LN Bulletin: OMB Reform Report
RCPO Releases Report Recommending Five Areas for OMB Reforms
In June of this year, the provincial government announced that it would be undertaking a review of the scope and effectiveness of the Ontario Municipal Board (OMB), the province’s land use planning tribunal. The Regional Planning Commissioners of Ontario (RPCO) recently released its final report recommending a number of reforms to the OMB as part of its input for the province’s review.
The RPCO is a group of senior officials from upper- and single-tier municipal governments throughout Ontario who meet regularly to discuss planning issues of mutual interest and to advocate on behalf of member municipalities to the federal and provincial governments. The members of RPCO plan for over 80% of Ontario’s population.
The RCPO’s report, titled “Reforming the Ontario Municipal Board: Five Actions for Change” focused on the work of the OMB as it relates to land use planning matters governed by the Planning Act, and identified five main issues of concern: (1) large, complex hearings take too long and tie up resources; (2) resolving disputes at the OMB is expensive; (3) the OMB has insufficient regard for the decisions of municipal staff and Councils; (4) the process is too litigious; and (5) the OMB’s powers to conduct de novo hearings are too broad.
The report concluded by making 26 specific recommendations for reform, grouped into five proposed “actions”. View a full copy of the report here.
Action 1: Filter
First, the report recommends filtering certain types of planning appeals that appear before the OMB, so that only matters of legitimate planning substance appear before the OMB.
Specifically, the report recommends: the implementation of Bill 73 (Smart Growth for Our Communities Act) and Bill 204 (Promoting Affordable Housing Act); the removal of the right to appeal all municipally-initiated official plans or official plan amendments in defined circumstances; and the reduction of the OMB’s role in dealing with appeals of minor variances and consents.
Action 2: Sharpen
Second, the report recommends sharpening the practices and procedures of the OMB so that files move through the system more efficiently.
Specific recommendations include: dismissing appeals that lack sufficient land use planning grounds; increasing the standards for submitting an appeal; procedural controls to improve scheduling hearing events, the efficiency of dispute resolution processes, and to make the process less litigious; and rules to deal with new evidence brought to the OMB.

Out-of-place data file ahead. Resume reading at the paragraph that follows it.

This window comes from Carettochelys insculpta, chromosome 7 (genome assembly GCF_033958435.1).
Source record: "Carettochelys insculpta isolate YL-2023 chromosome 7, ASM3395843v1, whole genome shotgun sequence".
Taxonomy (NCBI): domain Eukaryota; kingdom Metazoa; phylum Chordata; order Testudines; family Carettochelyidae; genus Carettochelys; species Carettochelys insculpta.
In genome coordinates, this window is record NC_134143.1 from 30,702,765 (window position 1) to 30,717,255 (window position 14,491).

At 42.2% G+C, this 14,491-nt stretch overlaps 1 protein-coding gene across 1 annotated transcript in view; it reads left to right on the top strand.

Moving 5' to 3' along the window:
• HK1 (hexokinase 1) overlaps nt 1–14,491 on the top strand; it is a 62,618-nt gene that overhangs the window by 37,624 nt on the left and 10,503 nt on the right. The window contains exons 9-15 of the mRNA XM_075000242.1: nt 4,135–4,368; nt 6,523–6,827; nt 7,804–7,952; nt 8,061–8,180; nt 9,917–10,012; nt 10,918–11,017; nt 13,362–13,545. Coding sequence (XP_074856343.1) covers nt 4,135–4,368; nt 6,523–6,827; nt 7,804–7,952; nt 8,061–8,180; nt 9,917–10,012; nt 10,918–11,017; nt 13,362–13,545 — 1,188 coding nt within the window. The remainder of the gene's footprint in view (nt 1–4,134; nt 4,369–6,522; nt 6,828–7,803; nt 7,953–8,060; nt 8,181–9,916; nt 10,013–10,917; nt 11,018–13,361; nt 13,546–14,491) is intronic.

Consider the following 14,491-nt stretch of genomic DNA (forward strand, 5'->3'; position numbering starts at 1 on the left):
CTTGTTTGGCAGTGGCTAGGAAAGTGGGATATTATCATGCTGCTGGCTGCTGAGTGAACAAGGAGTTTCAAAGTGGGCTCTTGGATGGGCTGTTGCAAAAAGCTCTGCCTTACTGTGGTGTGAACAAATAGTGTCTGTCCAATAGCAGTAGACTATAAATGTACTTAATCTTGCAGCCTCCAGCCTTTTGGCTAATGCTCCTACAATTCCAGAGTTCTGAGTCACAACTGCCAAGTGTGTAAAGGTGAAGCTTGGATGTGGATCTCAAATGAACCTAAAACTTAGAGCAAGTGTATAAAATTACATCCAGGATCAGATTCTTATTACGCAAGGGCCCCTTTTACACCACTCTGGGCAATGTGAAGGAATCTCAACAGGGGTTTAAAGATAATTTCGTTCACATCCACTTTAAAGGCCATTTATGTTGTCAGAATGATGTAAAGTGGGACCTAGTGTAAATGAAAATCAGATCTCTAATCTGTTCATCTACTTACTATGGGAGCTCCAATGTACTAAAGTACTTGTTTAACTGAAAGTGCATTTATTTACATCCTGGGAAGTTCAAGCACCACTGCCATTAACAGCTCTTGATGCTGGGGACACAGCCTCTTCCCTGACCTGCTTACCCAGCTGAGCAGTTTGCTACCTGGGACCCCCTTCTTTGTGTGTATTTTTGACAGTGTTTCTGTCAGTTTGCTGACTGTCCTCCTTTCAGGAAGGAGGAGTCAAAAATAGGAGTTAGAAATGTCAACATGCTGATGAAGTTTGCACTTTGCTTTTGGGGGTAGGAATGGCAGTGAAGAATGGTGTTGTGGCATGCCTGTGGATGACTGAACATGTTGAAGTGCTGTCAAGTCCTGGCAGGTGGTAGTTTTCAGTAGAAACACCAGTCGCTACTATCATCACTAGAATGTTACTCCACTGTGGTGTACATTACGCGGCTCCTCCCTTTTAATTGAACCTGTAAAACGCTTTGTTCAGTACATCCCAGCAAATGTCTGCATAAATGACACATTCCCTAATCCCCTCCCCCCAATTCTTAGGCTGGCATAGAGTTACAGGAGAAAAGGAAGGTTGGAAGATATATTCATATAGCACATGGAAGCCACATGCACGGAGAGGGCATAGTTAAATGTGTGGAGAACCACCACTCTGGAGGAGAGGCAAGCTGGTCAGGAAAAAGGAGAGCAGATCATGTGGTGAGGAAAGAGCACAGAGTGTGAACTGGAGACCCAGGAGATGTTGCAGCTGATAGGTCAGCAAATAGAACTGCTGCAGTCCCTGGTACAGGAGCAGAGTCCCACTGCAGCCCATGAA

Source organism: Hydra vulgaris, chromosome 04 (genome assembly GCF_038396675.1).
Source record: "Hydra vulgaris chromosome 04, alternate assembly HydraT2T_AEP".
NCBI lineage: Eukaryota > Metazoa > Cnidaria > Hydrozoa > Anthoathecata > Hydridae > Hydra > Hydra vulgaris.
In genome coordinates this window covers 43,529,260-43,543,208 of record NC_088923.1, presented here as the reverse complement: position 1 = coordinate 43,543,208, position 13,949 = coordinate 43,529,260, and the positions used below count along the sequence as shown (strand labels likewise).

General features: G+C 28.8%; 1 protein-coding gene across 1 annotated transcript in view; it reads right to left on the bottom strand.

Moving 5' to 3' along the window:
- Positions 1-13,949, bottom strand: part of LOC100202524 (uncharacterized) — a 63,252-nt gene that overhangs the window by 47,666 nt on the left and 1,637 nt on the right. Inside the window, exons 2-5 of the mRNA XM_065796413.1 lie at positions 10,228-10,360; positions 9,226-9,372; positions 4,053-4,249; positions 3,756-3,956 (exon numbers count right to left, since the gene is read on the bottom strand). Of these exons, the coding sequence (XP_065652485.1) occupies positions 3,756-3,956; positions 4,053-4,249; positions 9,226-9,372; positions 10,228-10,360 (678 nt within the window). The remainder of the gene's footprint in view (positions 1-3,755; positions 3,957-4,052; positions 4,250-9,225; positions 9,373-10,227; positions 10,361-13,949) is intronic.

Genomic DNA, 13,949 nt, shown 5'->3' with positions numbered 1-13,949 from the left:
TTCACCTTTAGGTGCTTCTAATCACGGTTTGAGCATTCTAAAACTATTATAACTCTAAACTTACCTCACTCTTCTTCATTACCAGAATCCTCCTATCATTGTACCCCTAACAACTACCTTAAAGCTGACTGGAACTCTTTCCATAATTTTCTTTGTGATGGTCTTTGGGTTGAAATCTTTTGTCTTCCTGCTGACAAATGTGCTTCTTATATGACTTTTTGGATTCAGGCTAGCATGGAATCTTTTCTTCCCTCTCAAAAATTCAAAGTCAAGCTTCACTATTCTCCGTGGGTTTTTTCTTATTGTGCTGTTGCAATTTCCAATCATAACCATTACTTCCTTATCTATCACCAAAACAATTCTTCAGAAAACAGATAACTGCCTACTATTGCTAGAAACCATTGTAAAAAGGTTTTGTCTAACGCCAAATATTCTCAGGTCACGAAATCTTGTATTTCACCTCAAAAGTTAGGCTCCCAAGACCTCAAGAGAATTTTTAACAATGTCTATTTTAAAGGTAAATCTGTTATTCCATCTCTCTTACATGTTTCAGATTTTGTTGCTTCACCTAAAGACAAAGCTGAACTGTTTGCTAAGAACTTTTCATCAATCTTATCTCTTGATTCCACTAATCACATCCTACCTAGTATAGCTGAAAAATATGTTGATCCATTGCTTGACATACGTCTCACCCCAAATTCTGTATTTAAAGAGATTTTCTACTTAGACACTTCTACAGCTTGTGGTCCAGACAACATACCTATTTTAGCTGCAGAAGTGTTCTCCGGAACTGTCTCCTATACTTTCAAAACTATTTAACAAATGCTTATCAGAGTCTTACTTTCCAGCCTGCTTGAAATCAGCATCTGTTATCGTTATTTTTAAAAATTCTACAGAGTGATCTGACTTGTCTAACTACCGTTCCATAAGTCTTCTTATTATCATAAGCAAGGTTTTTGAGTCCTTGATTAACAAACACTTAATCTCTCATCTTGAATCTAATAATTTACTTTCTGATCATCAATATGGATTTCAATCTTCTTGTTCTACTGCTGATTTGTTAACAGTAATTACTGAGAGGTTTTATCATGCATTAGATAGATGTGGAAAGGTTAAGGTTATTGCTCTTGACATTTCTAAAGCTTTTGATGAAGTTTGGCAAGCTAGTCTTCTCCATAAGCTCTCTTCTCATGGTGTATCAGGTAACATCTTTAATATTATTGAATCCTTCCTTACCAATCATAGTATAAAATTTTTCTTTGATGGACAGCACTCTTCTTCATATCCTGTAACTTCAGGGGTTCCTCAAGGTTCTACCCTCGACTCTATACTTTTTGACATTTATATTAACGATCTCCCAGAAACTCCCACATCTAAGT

Action 3: Strengthen
Third, the report recommends strengthening the professional capacity of the OMB in order to carry out its role more effectively. Focus areas include enhancing the standards for Board member appointment and providing better compensation, and relieving the backlog of older files awaiting resolution.
Action 4: Resolve
Fourth, the report recommends that all appeals proceed through a Board-sponsored planning-based scoping process, termed a Mandatory Review and Mediation Process (MRMP) and for every opportunity for resolving disputes through ADR methods to be explored before parties appear at the formal hearing stage.
Action 5: Step Up
Last, the report recommends that both the province and municipalities “step up” their professional planning contribution to make the overall planning system work more smoothly and to eliminate the broad avenues for appeal that current practices open up. This would entail the province dedicating greater resources toward issuing timely decisions on matters of provincial interest, and for municipalities to focus on updating zoning by-laws, implementing community planning permit systems, and having planning staff be more forthright with their opinion early in the process.
If you have questions about the Ontario Municipal Board or any aspect of municipal, land use planning, or development law, please contact one of our lawyers.